updated 2/14/2006 3:31:26 PM ET 2006-02-14T20:31:26

Scores of angry Tibetans on Tuesday protested Google's launch of a censored version of its search engine in China which adheres to that country's government restrictions on free speech.

The protesters assembled in the central square of Dharmsala, the northern Indian headquarters of the exiled Tibetan government, carrying placards reading "Google, Don't be Evil," and "Gulag, Censoring Search by Search."

The protesters also sent out 30,000 e-mails to people across the world urging them not to access Google on Tuesday.

Also, a popular Web site on Tibetan news and views run by exiled Tibetans in India shut itself down for one day, with the message: "We do not have any right to deny you our contents, but we commit this offense to help you realize a fact."

Google Inc. launched a search engine in China last month that censors material about human rights, Tibet and other topics sensitive to Beijing. Google defends the move as a trade-off granting Chinese greater access to other information.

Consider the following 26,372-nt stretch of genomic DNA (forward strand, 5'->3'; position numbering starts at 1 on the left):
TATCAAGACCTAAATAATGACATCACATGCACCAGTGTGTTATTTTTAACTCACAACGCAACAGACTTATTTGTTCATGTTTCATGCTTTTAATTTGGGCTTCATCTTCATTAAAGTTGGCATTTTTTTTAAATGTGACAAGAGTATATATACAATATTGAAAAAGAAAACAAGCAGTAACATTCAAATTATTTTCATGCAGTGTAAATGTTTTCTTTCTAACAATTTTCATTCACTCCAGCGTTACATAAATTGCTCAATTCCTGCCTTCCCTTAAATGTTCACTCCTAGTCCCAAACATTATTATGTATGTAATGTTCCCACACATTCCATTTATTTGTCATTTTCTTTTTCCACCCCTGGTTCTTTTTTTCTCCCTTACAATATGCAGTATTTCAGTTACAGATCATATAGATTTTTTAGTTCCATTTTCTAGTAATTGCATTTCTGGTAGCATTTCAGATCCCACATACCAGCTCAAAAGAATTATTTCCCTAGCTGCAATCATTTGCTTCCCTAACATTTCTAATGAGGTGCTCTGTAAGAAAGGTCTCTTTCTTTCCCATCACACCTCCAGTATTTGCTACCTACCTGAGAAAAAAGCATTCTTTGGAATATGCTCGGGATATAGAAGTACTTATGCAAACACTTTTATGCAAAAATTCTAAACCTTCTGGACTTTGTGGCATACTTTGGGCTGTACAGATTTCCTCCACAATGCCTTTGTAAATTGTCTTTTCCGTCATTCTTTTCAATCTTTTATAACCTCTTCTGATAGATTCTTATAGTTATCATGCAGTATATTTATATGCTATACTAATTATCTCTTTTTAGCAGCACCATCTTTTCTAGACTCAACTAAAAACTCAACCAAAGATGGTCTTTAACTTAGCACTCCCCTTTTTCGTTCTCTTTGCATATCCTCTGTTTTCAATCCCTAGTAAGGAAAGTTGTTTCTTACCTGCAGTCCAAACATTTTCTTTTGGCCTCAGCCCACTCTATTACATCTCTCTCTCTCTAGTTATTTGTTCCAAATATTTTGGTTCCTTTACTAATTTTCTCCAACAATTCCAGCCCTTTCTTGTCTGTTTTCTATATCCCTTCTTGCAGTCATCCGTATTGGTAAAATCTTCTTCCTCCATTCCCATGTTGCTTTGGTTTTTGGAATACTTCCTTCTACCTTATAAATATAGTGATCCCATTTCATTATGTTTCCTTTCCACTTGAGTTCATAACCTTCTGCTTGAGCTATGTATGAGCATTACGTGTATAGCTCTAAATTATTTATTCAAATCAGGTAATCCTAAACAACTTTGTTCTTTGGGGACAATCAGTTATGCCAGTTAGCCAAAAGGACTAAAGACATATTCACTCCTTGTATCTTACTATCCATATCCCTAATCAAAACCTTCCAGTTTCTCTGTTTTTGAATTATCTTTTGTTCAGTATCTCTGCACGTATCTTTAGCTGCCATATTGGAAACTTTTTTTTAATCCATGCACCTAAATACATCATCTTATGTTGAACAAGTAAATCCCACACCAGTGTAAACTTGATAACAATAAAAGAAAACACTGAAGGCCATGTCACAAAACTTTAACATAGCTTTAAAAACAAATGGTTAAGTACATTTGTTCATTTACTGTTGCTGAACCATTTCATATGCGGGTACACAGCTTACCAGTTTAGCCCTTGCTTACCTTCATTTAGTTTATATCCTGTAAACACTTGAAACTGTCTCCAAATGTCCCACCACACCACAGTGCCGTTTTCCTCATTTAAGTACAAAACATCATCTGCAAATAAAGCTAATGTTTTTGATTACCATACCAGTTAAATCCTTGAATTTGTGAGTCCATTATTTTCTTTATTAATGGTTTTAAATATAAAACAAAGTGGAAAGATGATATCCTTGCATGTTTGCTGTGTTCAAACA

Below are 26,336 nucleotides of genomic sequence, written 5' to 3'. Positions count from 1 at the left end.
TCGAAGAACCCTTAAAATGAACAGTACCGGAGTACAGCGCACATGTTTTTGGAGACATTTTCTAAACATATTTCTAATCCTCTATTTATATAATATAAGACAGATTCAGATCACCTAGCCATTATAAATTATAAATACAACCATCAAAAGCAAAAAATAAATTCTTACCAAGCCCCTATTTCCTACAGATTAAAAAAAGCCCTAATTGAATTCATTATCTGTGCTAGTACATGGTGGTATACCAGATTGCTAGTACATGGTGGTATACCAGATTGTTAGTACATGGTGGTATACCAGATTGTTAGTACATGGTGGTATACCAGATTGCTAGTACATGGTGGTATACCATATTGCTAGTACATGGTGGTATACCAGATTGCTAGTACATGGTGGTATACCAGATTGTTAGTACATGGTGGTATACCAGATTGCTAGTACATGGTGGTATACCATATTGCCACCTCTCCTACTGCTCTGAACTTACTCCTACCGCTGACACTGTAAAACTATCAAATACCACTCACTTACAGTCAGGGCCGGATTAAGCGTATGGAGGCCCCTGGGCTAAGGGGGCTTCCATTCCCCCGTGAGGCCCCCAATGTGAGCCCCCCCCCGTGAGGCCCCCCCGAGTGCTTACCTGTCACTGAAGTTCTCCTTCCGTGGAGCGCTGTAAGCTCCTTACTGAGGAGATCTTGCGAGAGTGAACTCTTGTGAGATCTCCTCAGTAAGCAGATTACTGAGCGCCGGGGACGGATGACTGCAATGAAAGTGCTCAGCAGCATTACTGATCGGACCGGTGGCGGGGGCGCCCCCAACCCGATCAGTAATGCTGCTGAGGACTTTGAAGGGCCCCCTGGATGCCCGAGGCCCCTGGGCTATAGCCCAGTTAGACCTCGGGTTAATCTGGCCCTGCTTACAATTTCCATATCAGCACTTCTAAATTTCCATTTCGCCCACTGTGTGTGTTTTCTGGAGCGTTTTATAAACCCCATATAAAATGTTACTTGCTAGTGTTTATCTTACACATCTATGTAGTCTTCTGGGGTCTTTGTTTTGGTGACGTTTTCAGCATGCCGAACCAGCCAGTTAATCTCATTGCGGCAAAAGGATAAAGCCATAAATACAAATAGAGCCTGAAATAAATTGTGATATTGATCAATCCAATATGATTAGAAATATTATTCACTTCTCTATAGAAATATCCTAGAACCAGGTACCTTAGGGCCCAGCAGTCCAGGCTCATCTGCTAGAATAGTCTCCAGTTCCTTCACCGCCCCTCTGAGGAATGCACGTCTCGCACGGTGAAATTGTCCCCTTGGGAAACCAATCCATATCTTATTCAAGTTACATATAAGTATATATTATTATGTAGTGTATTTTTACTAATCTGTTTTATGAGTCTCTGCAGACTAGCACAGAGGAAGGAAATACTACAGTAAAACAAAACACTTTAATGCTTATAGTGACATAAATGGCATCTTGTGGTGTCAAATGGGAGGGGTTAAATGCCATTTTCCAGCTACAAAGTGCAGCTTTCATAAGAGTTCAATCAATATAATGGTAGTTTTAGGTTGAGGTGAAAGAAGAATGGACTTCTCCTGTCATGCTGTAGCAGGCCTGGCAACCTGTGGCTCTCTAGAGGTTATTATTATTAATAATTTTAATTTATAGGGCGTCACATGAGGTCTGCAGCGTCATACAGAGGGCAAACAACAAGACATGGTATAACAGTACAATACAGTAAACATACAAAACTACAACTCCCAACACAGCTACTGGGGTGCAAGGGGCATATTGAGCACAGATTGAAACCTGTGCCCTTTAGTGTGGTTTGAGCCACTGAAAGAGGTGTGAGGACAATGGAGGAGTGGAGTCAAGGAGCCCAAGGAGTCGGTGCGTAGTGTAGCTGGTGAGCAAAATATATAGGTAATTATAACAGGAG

"We have come to love Google ... Now we feel betrayed." said Tenzin Tsundue, general secretary of the Friends of Tibet, which organized Tuesday's protest along with the Students for a Free Tibet.

Searches on Google's Chinese site for such sensitive topics as the Dalai Lama often show omitted sites, or direct users to Chinese government Web sites.

Copyright 2006 The Associated Press. All rights reserved. This material may not be published, broadcast, rewritten or redistributed.


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